Migraine headaches cause severe throbbing pain or a pulsing sensation, typically on just one side of the head. and is often accompanied by nausea, vomiting, and light and sound sensitivity. It can be very difficult to manage. When medical treatment fails to control it, interventional treatment options need to be considered for the desired relief. An occipital nerve block is one such option.
Occipital nerve blockade is an injection of a steroid or other medication around the greater and lesser occipital nerves on the back of the head just above the neck area.
It reduces the inflammation and swelling of tissue around the occipital nerves, which in turn reduce pain and swelling caused by inflammation. It can be effective in relieving tension headaches and migraine headaches.
The procedure is usually carried out without any sedation and is done with the patient seated or lying down. The skin cleaned with antiseptic solution and then the injection is carried out. The injection itself takes only a few minutes and consists of a local anesthetic and a steroid medication, which are injected through the skin into the deeper tissues of the posterior neck. There is some pain involved, but the local anesthetic helps by numbing the injected area.
Immediately after the injection, the pain quickly subsides but the soreness persists for a day or two. Lasting pain relief typically starts third day onward. The injections can be repeated about one week apart only if the patient persists. One should not get more three occipital nerve blocks with a six-month period, as giving more injections could increase the likelihood of side effects from the steroids. It is important to note that these nerve blocks will not help if the occipital nerves are not be suspected to be involved.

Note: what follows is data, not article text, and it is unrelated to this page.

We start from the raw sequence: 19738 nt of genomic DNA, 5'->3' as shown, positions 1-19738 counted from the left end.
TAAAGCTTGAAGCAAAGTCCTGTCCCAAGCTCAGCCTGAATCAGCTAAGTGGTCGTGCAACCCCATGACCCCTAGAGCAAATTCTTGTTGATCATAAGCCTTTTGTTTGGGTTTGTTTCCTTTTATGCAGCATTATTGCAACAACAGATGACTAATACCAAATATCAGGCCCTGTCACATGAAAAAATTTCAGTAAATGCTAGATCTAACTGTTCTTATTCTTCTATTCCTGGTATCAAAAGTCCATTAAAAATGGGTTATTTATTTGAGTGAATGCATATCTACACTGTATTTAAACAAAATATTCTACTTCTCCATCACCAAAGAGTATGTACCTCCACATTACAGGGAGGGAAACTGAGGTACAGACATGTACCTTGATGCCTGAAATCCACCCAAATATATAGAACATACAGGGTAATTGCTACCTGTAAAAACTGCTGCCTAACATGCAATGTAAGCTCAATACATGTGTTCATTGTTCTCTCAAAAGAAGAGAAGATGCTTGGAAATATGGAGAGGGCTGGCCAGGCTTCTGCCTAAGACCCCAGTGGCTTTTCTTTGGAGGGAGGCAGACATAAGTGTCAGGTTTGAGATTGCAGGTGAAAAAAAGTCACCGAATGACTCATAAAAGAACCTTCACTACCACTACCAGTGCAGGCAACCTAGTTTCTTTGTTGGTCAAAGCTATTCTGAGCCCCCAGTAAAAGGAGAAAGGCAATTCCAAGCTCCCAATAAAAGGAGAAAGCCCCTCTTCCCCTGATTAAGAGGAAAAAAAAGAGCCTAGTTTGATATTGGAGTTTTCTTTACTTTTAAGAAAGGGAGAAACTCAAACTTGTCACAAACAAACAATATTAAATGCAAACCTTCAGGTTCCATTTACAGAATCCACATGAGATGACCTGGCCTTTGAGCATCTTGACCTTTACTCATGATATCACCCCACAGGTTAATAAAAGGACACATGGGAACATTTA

The procedure is generally safe. Some of the side effect in addition to local pain, include infection, bleeding, worsening of symptoms, but these are uncommon.
If you have allergies to the injected medications, if you are on blood thinners, or if you have an active infection, you should not have an occipital nerve block.
What to consider
A few important things to consider before choosing nerve block treatment for stubborn migraine include its efficacy, how long does its effect lasts; and whether it will be covered by insurance.
Studies have shown that the addition of steroids to a greater occipital nerve block does not favorably impact migraine treatment. Greater occipital nerve block for an acute migraine headache can provide immediate relief and sometimes for a sustained period of time.
As far as insurance coverage goes, if you are going to an office for this treatment, these are usually covered, but if it is an emergent case in the ED, the procedure may not be immediately covered.